On the same pages I also found a Bartolini pickup set for 6-string that seemed good, it was time to try something else than EMG;s.
Some sort of electronics was needed too, but the price tag on those Bartolini preamps/tone-controls were a bit much for my budget, so I found these really inexpencive Artec tone-controls for bass on Thomann. The Bartolini 2-way control has got a price tag of 148€, while the Artec SE-2 2-band electronics is yours for only 33€! Considering that big difference in the price I was more than happy to take my chances with the Artec. If it would turn out to be noisy and nothing but hum, there is always the possibility to change it into something else, like Seymour-Duncan or Bartolini.

And since this would be a 6-string, I decided to put the extra money into buying Hipshot UltraLite's (about half the weight of regular tuners). There was in fact going to be 6 tuners on that head which equals weight, which in turn do NOT equal good ergonomics and a well balanced instrument. If I would have used regular tuners on this the bass it would have been head-heavy.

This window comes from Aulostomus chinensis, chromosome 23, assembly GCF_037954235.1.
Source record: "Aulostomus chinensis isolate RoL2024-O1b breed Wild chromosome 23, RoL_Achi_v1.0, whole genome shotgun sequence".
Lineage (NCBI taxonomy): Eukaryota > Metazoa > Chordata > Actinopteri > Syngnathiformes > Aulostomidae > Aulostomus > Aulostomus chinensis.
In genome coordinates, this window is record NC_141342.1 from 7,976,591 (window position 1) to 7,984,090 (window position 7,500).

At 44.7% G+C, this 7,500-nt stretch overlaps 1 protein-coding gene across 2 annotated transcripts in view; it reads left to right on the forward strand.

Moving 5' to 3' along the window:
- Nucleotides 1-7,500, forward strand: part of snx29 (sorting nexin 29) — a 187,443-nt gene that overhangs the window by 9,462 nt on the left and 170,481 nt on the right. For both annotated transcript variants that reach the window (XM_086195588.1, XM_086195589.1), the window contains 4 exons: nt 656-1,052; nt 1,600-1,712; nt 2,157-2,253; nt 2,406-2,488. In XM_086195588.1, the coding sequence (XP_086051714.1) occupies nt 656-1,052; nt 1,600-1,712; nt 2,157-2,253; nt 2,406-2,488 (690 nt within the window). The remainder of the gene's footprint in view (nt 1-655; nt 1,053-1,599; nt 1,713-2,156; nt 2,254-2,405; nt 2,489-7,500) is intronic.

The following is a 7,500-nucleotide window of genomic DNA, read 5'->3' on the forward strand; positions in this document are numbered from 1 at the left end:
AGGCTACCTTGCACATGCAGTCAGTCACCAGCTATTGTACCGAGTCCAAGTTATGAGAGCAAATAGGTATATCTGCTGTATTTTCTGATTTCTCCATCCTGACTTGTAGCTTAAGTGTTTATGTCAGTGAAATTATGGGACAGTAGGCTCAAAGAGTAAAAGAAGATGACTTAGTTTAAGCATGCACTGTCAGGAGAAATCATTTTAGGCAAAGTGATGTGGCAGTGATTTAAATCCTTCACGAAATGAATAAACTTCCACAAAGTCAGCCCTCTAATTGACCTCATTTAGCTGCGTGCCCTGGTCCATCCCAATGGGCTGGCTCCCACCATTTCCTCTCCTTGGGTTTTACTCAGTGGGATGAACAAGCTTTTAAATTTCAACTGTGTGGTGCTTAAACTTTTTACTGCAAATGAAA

Number of Strings : 6
Scale Length : 810mm (32")
Number of Frets : 24
Frets : Dunlop 6130
Tuners : Hipshot UltraLite (Black)
Nut : Ebony
Bridge : Wilkinson 6-string
Strings : Warwick Black Label
Neck wood : Birch / Cherry
Neck construction : Neck-thru-body, 5-piece
Body : Elm / Birch
Fretboard : European Ash
Knobs : Elm / Birch
Pickups : Bartolini 100 G6 Set
Electronics : Artec SE-2

The bridge and trussrod and some various electronic parts was ordered from Rockinger Guitars, tuners, fret wire and the pickups were ordered from Banzai Music and the electronics and strings from Thomann.